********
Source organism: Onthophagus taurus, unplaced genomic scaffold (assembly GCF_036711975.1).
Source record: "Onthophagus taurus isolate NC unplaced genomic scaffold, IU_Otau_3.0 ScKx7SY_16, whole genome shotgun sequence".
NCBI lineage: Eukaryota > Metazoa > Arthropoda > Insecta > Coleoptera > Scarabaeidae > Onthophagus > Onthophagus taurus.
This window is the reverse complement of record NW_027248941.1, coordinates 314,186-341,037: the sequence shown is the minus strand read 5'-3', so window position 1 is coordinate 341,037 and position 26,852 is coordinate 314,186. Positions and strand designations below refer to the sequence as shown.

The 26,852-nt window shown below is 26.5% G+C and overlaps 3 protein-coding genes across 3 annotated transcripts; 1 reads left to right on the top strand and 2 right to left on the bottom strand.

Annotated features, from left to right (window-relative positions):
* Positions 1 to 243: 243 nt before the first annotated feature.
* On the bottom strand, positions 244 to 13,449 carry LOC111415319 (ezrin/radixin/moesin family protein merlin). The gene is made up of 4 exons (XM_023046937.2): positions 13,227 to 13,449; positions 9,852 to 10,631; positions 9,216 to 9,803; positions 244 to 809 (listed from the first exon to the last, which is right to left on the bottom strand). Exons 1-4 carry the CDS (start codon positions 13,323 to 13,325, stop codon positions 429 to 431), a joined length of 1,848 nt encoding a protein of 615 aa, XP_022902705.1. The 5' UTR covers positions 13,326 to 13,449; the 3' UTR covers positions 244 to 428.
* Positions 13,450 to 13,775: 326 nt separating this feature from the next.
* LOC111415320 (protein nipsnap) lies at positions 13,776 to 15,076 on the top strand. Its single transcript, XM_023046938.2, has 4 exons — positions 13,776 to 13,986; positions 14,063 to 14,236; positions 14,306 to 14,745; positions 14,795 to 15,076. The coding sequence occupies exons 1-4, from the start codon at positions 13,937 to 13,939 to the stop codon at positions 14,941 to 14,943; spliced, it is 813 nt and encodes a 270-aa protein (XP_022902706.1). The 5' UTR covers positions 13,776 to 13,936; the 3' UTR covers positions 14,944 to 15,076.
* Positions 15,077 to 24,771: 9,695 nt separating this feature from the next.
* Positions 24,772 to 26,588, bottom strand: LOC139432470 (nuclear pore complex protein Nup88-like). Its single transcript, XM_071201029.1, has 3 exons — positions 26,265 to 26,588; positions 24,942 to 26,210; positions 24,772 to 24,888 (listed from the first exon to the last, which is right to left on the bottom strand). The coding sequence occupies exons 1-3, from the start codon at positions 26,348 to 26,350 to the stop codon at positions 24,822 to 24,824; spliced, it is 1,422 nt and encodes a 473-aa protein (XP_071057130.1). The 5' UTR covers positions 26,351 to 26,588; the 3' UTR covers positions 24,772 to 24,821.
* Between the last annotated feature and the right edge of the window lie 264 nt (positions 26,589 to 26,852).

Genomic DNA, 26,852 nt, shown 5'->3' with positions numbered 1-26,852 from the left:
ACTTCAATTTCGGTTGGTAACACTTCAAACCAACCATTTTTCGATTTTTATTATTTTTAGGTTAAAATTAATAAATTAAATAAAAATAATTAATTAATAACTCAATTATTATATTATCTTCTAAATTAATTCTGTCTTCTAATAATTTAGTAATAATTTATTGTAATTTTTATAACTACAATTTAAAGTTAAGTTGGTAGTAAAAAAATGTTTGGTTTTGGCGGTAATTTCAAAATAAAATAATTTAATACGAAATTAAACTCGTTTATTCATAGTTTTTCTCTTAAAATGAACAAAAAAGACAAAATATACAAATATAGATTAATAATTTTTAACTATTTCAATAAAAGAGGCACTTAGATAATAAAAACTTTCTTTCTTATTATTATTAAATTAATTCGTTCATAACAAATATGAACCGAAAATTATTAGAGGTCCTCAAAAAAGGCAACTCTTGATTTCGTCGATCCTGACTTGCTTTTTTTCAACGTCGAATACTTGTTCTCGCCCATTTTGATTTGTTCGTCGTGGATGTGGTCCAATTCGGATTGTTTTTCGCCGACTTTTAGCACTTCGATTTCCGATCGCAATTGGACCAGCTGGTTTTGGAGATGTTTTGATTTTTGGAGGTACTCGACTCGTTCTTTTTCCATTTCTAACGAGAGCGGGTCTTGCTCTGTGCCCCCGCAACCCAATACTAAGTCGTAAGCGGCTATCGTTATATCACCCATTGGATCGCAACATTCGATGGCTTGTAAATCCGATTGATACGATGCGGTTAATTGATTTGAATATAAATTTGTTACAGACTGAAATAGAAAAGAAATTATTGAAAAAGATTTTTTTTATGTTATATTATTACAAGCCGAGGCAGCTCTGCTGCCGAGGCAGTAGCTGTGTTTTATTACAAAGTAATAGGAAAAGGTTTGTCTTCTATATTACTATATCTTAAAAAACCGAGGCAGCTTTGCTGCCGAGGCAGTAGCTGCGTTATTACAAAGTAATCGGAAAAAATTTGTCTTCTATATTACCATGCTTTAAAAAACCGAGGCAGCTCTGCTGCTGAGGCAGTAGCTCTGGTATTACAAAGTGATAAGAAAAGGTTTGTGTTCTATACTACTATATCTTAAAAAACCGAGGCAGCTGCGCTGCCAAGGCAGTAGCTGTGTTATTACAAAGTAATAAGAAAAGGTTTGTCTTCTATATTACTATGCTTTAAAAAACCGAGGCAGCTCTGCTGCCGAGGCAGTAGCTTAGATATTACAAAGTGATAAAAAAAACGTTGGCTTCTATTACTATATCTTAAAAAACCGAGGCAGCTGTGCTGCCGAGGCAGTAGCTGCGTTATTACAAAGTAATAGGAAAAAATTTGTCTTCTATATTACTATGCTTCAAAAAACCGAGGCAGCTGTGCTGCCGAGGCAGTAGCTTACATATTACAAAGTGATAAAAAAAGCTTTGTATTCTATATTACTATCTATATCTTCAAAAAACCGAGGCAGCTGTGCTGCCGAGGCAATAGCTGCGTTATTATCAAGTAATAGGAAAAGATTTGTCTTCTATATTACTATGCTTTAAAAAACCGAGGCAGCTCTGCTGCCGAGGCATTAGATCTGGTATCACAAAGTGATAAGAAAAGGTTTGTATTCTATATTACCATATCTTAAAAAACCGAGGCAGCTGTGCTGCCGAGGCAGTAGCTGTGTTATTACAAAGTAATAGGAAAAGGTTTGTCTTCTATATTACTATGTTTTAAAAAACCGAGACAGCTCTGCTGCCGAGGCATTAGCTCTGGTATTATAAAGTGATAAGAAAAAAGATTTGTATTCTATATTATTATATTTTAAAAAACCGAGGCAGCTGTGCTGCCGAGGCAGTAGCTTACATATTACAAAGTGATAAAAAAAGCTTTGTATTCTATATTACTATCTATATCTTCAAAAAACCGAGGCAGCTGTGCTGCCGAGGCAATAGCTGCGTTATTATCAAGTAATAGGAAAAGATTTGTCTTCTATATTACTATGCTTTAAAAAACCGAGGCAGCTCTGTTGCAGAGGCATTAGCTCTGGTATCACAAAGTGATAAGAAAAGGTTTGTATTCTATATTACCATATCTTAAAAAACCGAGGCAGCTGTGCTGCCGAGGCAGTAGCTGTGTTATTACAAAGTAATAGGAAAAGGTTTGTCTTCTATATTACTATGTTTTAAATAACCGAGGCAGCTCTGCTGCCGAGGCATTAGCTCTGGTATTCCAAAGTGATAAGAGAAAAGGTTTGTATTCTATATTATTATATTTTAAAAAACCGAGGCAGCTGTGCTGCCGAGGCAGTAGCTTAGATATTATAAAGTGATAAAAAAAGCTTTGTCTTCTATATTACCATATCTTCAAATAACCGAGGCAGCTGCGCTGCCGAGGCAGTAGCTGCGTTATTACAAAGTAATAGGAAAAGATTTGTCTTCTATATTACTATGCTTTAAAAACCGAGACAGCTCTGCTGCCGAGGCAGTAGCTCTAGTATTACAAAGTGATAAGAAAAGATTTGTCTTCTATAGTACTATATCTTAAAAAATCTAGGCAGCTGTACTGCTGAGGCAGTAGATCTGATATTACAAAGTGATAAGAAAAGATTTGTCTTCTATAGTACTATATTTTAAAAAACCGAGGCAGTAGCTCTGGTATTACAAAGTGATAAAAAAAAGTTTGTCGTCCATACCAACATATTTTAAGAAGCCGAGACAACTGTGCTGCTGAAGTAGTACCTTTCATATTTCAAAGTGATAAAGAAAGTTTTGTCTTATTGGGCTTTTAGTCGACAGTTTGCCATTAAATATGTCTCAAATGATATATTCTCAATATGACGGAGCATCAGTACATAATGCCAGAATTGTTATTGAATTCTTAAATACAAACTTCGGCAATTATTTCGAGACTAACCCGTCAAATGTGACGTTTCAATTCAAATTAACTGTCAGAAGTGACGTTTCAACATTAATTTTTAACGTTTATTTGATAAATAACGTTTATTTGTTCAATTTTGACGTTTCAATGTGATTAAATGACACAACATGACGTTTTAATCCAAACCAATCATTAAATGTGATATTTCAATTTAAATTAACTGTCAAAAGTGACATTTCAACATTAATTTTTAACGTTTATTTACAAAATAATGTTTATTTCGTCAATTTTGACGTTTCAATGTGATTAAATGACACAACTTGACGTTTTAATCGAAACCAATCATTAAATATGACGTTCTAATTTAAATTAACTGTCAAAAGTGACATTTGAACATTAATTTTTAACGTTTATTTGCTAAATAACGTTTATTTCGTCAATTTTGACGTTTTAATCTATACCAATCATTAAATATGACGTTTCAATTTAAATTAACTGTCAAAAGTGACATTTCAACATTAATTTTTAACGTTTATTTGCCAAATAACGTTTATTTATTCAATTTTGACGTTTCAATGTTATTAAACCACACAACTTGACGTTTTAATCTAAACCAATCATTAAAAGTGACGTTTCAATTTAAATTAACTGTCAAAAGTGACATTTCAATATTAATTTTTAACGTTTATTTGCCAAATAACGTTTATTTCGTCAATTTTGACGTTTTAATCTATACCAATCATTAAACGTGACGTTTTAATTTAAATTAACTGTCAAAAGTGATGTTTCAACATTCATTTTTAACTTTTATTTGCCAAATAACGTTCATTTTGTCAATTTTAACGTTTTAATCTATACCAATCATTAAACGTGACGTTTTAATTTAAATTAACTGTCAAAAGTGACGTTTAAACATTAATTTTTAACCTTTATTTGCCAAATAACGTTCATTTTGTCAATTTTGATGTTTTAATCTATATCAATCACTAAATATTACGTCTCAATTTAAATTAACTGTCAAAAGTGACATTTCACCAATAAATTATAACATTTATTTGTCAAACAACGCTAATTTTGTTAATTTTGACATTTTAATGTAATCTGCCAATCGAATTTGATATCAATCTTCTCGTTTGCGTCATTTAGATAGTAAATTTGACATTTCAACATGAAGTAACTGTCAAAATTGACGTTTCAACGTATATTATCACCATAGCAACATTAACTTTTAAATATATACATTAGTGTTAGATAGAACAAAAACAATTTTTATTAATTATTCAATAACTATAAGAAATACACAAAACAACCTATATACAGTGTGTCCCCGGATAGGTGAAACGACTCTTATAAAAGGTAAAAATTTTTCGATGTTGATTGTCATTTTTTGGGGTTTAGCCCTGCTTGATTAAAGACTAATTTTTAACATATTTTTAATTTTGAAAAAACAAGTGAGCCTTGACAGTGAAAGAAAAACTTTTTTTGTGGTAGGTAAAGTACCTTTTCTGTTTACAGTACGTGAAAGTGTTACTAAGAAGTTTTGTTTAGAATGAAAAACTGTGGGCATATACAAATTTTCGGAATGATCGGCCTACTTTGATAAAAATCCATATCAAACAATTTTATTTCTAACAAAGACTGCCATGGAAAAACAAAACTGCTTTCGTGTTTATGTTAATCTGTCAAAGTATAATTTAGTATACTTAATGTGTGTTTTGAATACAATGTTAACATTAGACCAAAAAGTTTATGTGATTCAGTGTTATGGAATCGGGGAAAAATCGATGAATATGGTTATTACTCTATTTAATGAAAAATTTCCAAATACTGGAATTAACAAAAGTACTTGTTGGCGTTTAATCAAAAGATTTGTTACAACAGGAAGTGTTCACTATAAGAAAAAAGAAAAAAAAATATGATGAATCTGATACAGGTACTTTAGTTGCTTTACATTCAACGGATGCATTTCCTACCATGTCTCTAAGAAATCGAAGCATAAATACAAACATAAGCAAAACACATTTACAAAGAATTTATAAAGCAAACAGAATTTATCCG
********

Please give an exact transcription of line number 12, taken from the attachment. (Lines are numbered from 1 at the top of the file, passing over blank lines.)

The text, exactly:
* Positions 24,772 to 26,588, bottom strand: LOC139432470 (nuclear pore complex protein Nup88-like). Its single transcript, XM_071201029.1, has 3 exons — positions 26,265 to 26,588; positions 24,942 to 26,210; positions 24,772 to 24,888 (listed from the first exon to the last, which is right to left on the bottom strand). The coding sequence occupies exons 1-3, from the start codon at positions 26,348 to 26,350 to the stop codon at positions 24,822 to 24,824; spliced, it is 1,422 nt and encodes a 473-aa protein (XP_071057130.1). The 5' UTR covers positions 26,351 to 26,588; the 3' UTR covers positions 24,772 to 24,821.